Do you know what jobs in your facility are hazardous?
Job hazard analyses are an effective way to identify where hazards exist in your facility and establish safe work practices. But how do you get started with a job hazard analysis (JHA)? Follow this step-by-step guide and you’ll be making your processes and facility safer and more productive.
Before You Start a JHA
Before you begin the JHA for a specific job, do the following:
Get your employees involved
Safety works best when management and employees are both involved. That’s true of the JHA process as well. Remember, it’s their job, and they probably know it better than you do. This will also help you get their buy-in for this process and for safety in general. Plus, two sets of eyes (or more) are always better than one.
Review your history of injuries, illnesses, near misses and machine/tool damage
Go over your written records of injuries, illnesses, near misses and incidents that have required machine/tool replacement or repair. Then, get feedback from your employees, asking if there are things that have occurred but are not in the records. (Make it clear you’re trying to make work conditions safer, not punish anyone because something hasn’t been reported.)
Ask your employees which hazards exist in their work area
Ask your employees if they’re aware of hazards in their work area. Write them down — you can use this list later when you’re performing the JHA.
Note: If a serious hazard comes to light at this point, stop what you’re doing and correct the problem before you continue with the JHA process.
Create a list that prioritizes the jobs for which you’ll perform a JHA
It’s great if you do a JHA for every job, but you should do JHAs for the jobs with the highest risks first. Take the information you’ve already gathered and prioritize the order in which you’ll perform the JHAs.
With these steps down, you’re now ready to complete the formal JHA process, described below.
Steps of the JHA Process
Once you’ve completed the introductory steps above, it’s time to begin the formal JHA process for a given job. Here’s how to do a job hazard analysis:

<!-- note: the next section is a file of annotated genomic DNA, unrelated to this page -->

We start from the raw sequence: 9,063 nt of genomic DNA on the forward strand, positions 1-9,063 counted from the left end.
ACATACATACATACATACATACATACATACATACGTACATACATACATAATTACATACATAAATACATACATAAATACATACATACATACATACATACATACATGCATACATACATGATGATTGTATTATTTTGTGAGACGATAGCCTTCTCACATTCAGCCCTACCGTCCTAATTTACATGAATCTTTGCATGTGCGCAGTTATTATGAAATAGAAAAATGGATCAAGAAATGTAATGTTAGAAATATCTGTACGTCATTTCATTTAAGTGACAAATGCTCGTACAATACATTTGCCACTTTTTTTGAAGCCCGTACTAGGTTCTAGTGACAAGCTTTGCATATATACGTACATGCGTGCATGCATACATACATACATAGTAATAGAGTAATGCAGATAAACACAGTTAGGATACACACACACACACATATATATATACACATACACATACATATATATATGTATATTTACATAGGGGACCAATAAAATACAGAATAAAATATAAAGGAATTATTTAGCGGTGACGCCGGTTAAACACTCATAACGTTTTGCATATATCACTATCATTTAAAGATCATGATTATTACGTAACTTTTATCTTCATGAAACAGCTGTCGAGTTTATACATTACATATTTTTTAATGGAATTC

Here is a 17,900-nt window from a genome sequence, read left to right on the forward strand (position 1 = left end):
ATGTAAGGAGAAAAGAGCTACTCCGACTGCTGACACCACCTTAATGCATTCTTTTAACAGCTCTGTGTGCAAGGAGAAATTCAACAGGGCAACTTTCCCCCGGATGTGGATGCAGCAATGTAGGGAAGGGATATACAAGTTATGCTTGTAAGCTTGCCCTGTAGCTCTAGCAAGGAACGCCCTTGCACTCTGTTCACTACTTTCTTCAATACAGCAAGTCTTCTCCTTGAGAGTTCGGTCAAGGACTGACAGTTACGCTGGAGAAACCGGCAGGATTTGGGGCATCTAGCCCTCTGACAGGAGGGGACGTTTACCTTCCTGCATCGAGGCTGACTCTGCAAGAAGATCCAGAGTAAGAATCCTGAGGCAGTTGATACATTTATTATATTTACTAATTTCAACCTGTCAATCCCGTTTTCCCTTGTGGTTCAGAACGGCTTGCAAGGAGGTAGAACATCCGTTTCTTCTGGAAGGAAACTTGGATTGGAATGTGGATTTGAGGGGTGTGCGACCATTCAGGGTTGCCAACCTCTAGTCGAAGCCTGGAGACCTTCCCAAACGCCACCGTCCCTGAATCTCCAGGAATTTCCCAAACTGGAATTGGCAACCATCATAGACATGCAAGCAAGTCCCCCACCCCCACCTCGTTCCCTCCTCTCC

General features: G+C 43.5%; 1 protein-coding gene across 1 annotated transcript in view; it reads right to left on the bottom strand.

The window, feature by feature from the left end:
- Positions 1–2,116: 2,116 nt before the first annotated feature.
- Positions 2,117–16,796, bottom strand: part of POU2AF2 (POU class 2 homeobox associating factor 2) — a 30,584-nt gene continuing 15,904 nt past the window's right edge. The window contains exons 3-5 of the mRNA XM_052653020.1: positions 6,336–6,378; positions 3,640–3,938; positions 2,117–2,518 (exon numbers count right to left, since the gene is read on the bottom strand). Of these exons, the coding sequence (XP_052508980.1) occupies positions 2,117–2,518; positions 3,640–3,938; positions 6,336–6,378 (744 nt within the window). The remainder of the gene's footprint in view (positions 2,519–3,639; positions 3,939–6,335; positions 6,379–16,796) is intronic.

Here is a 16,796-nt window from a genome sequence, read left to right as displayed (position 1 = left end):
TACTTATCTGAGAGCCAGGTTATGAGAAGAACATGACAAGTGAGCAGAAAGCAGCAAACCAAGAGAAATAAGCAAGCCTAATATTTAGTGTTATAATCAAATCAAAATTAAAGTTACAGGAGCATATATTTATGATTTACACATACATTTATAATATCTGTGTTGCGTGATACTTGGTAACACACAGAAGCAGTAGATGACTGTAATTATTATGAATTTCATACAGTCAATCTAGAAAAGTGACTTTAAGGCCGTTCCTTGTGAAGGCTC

Step 1: Begin the JHA for a specific job by breaking the job down into the steps or tasks performed while doing the job
Here are some ways to do this:
- Watch an employee performing the job
- Ask the employee what the various steps are — the employee may have some good insight here, but remember that the employee may leave out some steps because they’re “automatic” to him or her
- Ask other employees who have performed the job to list or review the steps
- Film the employee while he or she performs the job — this will help you identify the steps
Write these steps down anyway you want. It’s common to create a JHA form that represents each task of a given job, plus a description of the task, the hazards and potential hazard controls.
Step 2: Identify and list the hazards associated with each task (do one task first, then another, etc.)
Consider every possible thing that could go wrong. How could the worker be injured or be made ill? How could machines or equipment be damaged? Ask yourself the following questions:
- What could go wrong?
- What could cause that thing/those things to go wrong?
- What other factors could contribute to that thing/those things going wrong?
- What would happen if that thing/those things did go wrong?
- How likely is it that that thing/those things will go wrong?
Step 3: Write a hazard description (also called a hazard scenario)
Write a description of each hazard in a consistent, orderly manner that will help ensure you will later put in steps to control the hazard and create the best possible controls.
A good hazard description should include the following items:
- Environment: Where does this hazard exist?
- Exposure: Who might be injured or made ill by this hazard?
- Trigger: What event might cause the hazard to lead to an injury or illness?
- Contributing factors: Are there other factors that might contribute to cause the hazard to lead to an injury or illness?
- Outcome/consequence: What would be the result if the hazard were to occur?
Here’s a sample from our PIG Job Hazard Analysis Training course that explains the hazard description and gives an example.